• Okay, is there a non-mathematical explanation for shorting voltage source during small signal analysis? Apr 8, 2019 at 5:07
• I get the fact that we are linearly approximating a device , but I just cant digest(reason) vanishing the source. Apr 8, 2019 at 5:09

wouldn't the Voltage source be unaltered during the 'wiggle', so shouldn't the small signal model of the Voltage source be itself ?

When we talk about the small signal circuit, we are asking how much will the voltages and currents in the circuit change due to a small change in some input excitation (usually due to a voltage or current source).

If you change the input voltage to a circuit that contains an ideal voltage source, the voltage across that source doesn't change at all (that's why we call it ideal).

Since the voltage change is 0, its equivalent component in the small-signal circuit is a 0 V source.

The voltage assigned to the source (or any other component in the circuit) in a small-signal model is not its actual voltage, it's the voltage change due to the small-signal excitation.

• But wouldn't shorting the DC voltage change the bias point and stuff? Please Bare with me here :) Apr 8, 2019 at 5:14
• You don't short the voltage in the DC model used to find the operating point, only in the small-signal model used to find the effects of small changes in the inputs. Apr 8, 2019 at 5:14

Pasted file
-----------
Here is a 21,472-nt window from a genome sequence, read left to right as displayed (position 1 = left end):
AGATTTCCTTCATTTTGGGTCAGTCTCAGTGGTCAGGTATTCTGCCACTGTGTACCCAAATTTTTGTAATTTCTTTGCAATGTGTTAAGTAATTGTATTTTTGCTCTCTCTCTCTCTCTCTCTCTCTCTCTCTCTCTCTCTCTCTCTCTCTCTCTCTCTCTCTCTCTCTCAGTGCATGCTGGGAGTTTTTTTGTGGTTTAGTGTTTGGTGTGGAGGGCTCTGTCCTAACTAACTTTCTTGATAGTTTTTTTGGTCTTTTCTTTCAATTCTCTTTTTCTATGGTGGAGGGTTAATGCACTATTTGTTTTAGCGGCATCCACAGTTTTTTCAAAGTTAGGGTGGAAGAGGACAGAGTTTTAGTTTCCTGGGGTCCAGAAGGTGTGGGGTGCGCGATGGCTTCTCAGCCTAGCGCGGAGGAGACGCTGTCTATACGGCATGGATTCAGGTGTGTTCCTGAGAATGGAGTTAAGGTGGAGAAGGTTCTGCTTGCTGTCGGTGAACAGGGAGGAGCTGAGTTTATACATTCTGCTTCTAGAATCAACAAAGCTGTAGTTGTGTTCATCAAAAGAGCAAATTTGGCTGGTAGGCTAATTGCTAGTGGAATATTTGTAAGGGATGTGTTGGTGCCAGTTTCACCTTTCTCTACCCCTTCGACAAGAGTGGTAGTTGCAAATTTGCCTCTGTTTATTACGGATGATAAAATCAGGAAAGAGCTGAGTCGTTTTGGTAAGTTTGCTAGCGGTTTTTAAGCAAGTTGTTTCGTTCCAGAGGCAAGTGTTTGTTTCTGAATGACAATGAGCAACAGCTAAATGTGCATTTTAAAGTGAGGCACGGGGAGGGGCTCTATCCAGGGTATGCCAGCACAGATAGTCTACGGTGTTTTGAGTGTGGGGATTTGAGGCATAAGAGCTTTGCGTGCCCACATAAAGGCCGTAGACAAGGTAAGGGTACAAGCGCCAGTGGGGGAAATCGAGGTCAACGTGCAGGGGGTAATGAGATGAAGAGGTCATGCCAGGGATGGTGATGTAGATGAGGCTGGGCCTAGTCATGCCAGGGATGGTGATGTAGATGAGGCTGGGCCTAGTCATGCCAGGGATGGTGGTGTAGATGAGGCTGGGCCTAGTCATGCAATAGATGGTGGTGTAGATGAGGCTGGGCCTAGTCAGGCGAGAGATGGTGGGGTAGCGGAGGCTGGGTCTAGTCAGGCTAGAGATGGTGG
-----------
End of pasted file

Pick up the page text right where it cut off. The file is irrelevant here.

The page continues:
• Yeah okay, so to study small changes in the input, we form a separate linear circuit by substituting for each component its small signal component, which is the response that the specific component gives during the small wiggle, and the voltage source doesn't contribute anything to the change in output, so we short it ,am I right? Apr 8, 2019 at 5:18
• @AravindhVasu, yes, that's it. Apr 8, 2019 at 5:19

I'd like to add one more bit of intuition to the already existing and accepted answers: negative feedback.

The reason why small-signal analysis is also used is because we, normally, use those circuits within a feedback a loop. Therefore, they aren't really amplifying the full-swing of your input voltage signal (in case of a voltage-voltage or voltage-current amplifier), but only the error signal.

As we know, the error signal(*) is very small if we have a large loop gain. Therefore, the error signal pretty much becomes the small signal in our "small-signal analysis" and thus, we can make very accurate predictions about how the feedback amplifier will behave.

It'd make zero sense to do small-signal analysis and use it as an open-loop because there is a high chance that the signals they're driven with are not small at al, thus their DC properties can change with the signal swing. Harold Black (inventor of electronic feedback amplifiers) suffered from this exact problem at work before he got his inspirational flash of the feedback amplifier in the ferry to work.

*When we analyze an op-amp, assuming that V+ = V- (the input ports of the op-amp) is equivalent to assume that the error signal equals zero, i.e. infinite loop gain.